The marijuana industry is projected to grow exponentially within the next half-decade or so. While there are dozens of companies looking to profit from this growth, most will likely end up being duds. Investing in the right ones, however, could mean substantial gains in the coming years.
Emerald Health Therapeutics
Emerald Health is a vertically integrated cannabis company headquartered in British Columbia. The firm operates both within the recreational and medical segments. Emerald Health is perhaps best known for a joint venture it formed with Village Farms International known as Pure Sunfarms. The two companies agreed to retrofit the Delta 3 greenhouse, a 1.1-million-square-foot facility in British Columbia that Village Farms had used to grow vegetables.
Once the companies announced that the available cultivation space at the Delta 3 greenhouse was fully planted (and on track to produce about 75,000 kilograms of cannabis per year), they also announced plans to retrofit a second greenhouse adjacent to the Delta 3. This second greenhouse will be known as the Delta 2 facility and should also produce about 75,000 kilograms of cannabis per year by 2020.
The idea behind this joint venture was simple: Emerald would use Village Farms’ existing cultivation space, thus saving money, while Village Farms, which holds 49% of the joint venture, would use the opportunity to enter the cannabis market. Pure Sunfarms generated $4.8 millions in sales during Q4 2018 and is expected to reveal sales of more than $14 million in its next earnings report.
In addition, Emerald Health has made some headway recently. The firm announced supply agreements with seven Canadian provinces that represent more than 90% of the country’s population. Further, the company’s latest results showed sales of $2.6 million, a significant increase year over year and quarter over quarter.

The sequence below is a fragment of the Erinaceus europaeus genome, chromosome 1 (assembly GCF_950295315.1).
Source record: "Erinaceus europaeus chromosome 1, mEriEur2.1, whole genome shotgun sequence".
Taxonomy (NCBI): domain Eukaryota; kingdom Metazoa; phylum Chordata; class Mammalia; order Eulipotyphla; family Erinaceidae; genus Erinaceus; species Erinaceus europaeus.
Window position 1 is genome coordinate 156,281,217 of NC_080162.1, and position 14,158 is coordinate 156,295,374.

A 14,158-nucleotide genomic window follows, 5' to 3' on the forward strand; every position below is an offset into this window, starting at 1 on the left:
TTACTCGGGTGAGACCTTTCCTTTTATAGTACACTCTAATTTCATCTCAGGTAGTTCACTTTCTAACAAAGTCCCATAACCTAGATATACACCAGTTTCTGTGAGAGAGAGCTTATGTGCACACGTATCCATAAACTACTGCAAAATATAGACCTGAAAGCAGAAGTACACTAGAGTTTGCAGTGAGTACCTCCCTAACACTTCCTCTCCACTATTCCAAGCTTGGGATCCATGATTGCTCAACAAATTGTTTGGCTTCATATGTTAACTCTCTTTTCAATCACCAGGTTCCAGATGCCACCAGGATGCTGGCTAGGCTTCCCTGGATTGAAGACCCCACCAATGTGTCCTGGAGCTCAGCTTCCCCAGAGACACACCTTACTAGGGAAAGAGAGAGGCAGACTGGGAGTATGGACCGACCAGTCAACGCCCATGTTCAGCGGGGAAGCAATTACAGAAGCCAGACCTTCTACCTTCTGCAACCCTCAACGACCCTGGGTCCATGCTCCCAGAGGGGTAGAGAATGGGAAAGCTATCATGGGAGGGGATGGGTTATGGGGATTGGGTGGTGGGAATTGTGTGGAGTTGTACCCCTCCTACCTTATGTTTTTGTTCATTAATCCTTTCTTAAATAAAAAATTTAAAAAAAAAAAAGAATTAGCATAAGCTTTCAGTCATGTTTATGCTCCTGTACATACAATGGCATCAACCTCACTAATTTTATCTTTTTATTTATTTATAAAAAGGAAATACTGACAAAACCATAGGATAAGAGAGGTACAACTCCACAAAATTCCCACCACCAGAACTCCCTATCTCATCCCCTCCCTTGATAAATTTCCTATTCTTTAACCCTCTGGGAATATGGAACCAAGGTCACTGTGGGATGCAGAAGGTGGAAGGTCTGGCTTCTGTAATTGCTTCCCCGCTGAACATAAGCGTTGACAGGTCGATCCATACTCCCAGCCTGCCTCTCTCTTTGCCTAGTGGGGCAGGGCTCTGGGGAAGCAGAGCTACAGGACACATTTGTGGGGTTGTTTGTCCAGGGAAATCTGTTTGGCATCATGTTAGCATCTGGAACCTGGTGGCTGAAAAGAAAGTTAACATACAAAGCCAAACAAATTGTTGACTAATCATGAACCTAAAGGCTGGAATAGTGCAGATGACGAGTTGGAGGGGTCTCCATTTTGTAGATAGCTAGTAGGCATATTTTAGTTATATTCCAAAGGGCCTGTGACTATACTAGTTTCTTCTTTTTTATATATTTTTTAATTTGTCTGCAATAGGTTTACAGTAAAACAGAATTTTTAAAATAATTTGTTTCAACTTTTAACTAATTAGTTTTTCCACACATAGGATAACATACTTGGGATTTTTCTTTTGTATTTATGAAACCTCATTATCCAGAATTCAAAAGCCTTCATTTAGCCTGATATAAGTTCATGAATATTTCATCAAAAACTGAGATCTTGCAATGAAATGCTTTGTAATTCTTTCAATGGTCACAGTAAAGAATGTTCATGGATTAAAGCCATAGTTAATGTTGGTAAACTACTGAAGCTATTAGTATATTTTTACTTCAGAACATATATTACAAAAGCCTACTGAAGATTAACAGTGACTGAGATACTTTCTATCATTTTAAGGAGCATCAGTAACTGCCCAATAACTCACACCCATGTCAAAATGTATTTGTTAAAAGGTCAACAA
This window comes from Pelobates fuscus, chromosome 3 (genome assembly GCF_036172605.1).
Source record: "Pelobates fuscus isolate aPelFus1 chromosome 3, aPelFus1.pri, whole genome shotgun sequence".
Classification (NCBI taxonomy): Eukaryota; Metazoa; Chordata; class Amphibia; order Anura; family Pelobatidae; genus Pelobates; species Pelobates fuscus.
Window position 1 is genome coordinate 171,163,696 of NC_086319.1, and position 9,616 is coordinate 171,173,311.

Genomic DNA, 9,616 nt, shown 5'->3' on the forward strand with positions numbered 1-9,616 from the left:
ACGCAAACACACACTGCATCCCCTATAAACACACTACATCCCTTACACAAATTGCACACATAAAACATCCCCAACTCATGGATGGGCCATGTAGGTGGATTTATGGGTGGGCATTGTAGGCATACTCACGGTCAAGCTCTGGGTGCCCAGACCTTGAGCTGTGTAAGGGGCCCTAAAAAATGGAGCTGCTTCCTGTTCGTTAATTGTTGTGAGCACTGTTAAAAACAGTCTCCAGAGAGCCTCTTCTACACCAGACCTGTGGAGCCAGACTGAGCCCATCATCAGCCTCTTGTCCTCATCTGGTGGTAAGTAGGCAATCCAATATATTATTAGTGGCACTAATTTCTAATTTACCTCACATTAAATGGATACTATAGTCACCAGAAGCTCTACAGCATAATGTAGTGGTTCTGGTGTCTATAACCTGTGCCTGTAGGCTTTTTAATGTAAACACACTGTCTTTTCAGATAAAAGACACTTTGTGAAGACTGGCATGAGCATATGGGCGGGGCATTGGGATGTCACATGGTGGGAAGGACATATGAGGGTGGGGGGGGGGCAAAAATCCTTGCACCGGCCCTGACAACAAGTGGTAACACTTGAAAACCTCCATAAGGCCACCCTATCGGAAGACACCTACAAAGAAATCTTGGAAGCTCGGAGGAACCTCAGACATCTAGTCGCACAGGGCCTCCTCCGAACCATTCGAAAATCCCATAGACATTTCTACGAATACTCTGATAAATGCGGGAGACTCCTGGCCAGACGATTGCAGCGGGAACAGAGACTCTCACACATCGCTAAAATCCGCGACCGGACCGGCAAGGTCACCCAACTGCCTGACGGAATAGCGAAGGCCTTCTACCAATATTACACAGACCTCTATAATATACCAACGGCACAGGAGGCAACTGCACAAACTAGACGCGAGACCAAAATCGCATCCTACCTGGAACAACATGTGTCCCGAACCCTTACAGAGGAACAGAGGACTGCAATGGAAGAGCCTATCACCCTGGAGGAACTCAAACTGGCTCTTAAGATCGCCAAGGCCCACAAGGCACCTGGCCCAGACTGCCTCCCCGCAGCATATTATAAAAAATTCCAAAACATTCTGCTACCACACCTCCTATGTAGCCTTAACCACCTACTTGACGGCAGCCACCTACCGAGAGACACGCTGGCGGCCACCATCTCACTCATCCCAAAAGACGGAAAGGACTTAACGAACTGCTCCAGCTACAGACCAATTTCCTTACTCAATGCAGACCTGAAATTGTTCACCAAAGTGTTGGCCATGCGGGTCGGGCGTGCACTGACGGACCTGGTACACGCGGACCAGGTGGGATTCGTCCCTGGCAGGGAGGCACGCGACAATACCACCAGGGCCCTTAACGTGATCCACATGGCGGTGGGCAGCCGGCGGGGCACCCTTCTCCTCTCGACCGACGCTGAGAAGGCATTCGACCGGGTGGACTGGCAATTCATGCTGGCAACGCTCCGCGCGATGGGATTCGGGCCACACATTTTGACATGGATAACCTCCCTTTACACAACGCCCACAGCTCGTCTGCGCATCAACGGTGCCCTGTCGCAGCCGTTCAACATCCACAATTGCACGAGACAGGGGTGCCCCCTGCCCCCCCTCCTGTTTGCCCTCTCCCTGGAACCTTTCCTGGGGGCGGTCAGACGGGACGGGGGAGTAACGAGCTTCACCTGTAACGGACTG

These sales did not include the Pure Sunfarms’ joint venture. Once everything comes together for Emerald, its sales should grow at an even faster pace. Emerald Health currently sales for $2.60 per share at writing.
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The supreme cannabis company
While this company’s name may sound a bit boastful, it wasn’t chosen at random. This Ontario-based company prides itself on producing very high-quality products, an important factor for one simple reason: the dried cannabis market yields relatively low margins and runs the risk of a supply glut. The premium cannabis market is exactly the opposite: high-margins with virtually no risk of a supply glut.
Thus, despite FIRE’s low projected production capacity — currently standing at 50,000 kilograms per year — the firm is poised to become one of the top companies to benefit from this high-margin opportunity. The company plans on taking advantage of customer loyalty.
Its products contain high concentrations of THC (the psychoactive component), and as most marijuana products are consumed by a relatively small subset of consumers, FIRE is banking on its differentiated products to keep them coming.
Much like many of its peers, FIRE’s net sales have been increasing at a fast pace. During its latest reported quarter, the firm generated almost $10 million in revenues, a nearly 400% increase year over year. However, much many of like its peers, the company also posted widening losses.
FIRE’s $0.02 loss per share was a 100% decrease year over year. While the pot firm’s strategy looks good on paper, it has yet to yield tangible financial results. FIRE is currently trading for $1.58 a share at writing.
Should you buy?
Both companies present some upside and are currently very cheap. In particular, FIRE’s focus on high-margin opportunities is enticing. However, there are rival companies that are currently doing far better and also present even greater upsides. Those looking to profit from the rapid growth in the marijuana market could probably find better stock picks.
This article represents the opinion of the writer, who may disagree with the “official” recommendation position of a Motley Fool premium service or advisor. We’re Motley! Questioning an investing thesis — even one of our own — helps us all think critically about investing and make decisions that help us become smarter, happier, and richer, so we sometimes publish articles that may not be in line with recommendations, rankings or other content.
Fool contributor Prosper Bakiny has no position in any of the stocks mentioned. The Motley Fool owns shares of Village Farms International, Inc.